After planting these curated rolls on an easy-to-understand menu, and creating a clean and inviting atmosphere on Hai Ba Trung, magic happened. The concept worked, and within a year, four Wrap & Rolls were open for business in Ho Chi Minh City, in key locations like Phu My Hung and Diamond Plaza. Oanh modestly attributes her success to her knowledge of the market, and a little help from the perfect timing.
“The customer targets were all correct, and the timing was good. In 2006, there was a food court trend in Vietnam. Timing is very important,” she said.
Expanding nationally is one thing, but franchising a Vietnamese restaurant for expansion overseas? That’s another story. At the moment, only the chain restaurant Rolld has capitalised on Vietnamese food in Australia, and soup emporium Pho Hoa Noodle Soup, which boasts to be “the only Vietnamese cuisine franchise outside of Asia”, has outlets in the US and Canada, along with several countries in Asia—but not Vietnam.
So, when the private equity firm Mekong Capital took on Wrap & Roll in 2010, for Oanh it was all about grounding the company in an Asian market before expanding elsewhere. So far diners can enjoy a Wrap & Roll dinner in Singapore and Shanghai, while Taiwan, the Philippines and Cambodia are likely to be added to the list in the coming years.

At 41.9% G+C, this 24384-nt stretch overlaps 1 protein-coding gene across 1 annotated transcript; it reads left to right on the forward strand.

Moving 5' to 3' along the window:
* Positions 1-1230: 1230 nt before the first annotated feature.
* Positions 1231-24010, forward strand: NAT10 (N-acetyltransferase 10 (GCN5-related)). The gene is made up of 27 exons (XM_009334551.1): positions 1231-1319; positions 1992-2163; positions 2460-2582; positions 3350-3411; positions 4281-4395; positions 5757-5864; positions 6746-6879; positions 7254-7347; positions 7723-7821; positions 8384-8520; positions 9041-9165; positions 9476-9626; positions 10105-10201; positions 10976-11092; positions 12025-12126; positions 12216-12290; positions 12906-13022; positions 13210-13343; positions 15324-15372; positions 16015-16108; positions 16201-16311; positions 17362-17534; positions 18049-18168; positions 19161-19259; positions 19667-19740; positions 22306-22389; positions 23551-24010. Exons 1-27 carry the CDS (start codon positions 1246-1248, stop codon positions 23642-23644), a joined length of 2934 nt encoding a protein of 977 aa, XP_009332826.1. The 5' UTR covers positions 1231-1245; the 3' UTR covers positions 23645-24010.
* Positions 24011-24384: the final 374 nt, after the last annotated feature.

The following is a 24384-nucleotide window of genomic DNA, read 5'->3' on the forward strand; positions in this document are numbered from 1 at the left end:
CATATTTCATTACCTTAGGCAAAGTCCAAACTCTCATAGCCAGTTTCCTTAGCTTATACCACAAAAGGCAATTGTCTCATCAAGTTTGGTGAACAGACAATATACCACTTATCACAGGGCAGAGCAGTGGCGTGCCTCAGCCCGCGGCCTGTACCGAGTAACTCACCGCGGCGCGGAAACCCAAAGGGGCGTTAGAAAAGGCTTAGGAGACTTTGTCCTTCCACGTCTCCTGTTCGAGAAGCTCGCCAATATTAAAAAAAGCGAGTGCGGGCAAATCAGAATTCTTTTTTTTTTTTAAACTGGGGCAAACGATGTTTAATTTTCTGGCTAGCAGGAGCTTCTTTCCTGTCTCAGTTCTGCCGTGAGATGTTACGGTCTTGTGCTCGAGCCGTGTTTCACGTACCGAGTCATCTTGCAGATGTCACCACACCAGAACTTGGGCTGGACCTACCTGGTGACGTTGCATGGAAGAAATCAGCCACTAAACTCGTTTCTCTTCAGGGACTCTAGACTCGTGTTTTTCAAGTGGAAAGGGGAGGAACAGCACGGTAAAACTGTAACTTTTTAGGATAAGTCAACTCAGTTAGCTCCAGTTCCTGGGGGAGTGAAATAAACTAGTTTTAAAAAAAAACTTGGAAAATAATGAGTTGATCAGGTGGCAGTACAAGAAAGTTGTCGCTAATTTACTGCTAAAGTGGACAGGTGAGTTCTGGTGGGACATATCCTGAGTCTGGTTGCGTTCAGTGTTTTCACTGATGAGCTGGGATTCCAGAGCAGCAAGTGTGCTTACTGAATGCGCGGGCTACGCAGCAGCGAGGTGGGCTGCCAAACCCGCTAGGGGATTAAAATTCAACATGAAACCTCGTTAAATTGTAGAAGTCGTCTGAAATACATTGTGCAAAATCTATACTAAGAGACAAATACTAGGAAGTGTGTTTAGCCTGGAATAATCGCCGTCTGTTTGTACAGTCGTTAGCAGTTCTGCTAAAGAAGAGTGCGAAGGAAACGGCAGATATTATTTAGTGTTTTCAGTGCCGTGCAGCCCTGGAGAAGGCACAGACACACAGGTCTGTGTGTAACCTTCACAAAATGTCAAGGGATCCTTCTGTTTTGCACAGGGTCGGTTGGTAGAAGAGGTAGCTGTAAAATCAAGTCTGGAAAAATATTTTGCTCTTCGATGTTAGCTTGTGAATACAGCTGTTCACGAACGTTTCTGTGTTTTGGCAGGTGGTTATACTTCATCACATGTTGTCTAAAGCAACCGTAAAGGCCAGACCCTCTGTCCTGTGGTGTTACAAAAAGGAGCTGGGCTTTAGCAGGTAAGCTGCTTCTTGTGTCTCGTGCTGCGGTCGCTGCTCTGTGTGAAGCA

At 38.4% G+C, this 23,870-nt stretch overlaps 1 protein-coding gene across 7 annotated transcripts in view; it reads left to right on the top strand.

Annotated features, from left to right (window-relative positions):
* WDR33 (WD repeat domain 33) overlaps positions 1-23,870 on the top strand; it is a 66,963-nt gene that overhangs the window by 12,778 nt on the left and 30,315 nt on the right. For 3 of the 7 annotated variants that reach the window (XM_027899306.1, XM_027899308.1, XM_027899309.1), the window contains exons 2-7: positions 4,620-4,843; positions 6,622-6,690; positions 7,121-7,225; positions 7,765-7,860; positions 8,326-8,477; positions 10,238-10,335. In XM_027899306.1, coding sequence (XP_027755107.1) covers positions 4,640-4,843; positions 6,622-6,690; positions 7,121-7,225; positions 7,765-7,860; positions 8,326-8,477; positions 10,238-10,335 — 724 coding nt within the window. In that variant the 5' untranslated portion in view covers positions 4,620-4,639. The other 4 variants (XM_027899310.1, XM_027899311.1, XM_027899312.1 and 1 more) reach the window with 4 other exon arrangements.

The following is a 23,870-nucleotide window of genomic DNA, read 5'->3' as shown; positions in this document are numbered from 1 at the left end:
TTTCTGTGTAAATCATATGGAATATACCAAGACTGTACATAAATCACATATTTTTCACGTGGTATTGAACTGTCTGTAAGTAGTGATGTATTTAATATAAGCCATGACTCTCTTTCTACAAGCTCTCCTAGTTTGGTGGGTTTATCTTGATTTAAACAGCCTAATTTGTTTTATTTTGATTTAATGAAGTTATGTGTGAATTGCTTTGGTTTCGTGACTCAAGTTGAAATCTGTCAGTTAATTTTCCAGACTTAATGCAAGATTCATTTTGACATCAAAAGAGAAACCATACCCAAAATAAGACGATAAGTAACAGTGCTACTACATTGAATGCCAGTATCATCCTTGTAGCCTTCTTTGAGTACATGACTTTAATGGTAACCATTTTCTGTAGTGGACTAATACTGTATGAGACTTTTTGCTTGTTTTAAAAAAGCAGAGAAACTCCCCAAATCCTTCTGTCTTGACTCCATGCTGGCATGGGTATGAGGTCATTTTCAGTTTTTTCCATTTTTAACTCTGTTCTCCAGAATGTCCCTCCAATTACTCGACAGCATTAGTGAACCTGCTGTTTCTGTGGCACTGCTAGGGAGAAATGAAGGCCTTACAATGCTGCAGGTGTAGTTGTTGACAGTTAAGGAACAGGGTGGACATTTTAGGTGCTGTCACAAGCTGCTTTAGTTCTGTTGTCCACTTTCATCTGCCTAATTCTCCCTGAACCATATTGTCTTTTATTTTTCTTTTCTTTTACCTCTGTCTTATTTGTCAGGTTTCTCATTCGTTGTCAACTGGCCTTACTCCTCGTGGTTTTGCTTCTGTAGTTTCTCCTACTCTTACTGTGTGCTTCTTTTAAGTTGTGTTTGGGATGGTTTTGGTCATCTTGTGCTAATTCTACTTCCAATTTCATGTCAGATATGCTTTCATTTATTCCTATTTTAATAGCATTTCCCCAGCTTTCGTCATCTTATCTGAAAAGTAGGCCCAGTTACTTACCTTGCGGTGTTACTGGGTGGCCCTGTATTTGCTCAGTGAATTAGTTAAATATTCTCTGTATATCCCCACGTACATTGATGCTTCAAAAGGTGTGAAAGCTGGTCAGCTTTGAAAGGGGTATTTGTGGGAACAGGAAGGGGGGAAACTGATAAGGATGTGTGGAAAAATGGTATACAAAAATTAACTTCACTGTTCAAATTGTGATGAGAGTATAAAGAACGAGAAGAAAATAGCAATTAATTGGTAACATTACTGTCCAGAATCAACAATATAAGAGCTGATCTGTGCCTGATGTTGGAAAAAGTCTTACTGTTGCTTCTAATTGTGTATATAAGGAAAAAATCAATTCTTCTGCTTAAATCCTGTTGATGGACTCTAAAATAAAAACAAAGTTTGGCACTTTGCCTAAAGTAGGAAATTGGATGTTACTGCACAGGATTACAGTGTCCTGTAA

“We have been receiving a lot of offers from America and even Europe, but we want to focus on this area first to easily control the quality and brand awareness.”
Quality is a top concern, especially when dealing with a cuisine dependent on fresh herbs and vegetables that can’t be exported.
Image source: wrap-roll.com
So far, the Wrap & Roll team has maintained quality by subtly altering ingredients to fit products available locally and importing Vietnamese spices directly from Saigon.
Even more than quality concerns, Oanh also points to increased Vietnamese food competition in Asia’s F&B marketplace—a realisation that goes against the now-established narrative lamenting the lack of Vietnamese cuisine across the world. “In the region we’re focussing on, you can find a lot [of Vietnamese food] in Singapore. You also find a lot in Manila and Korea.”
With a goal to open 50 stores in five countries by 2021, it looks like Vietnam has found its first international restaurant franchise.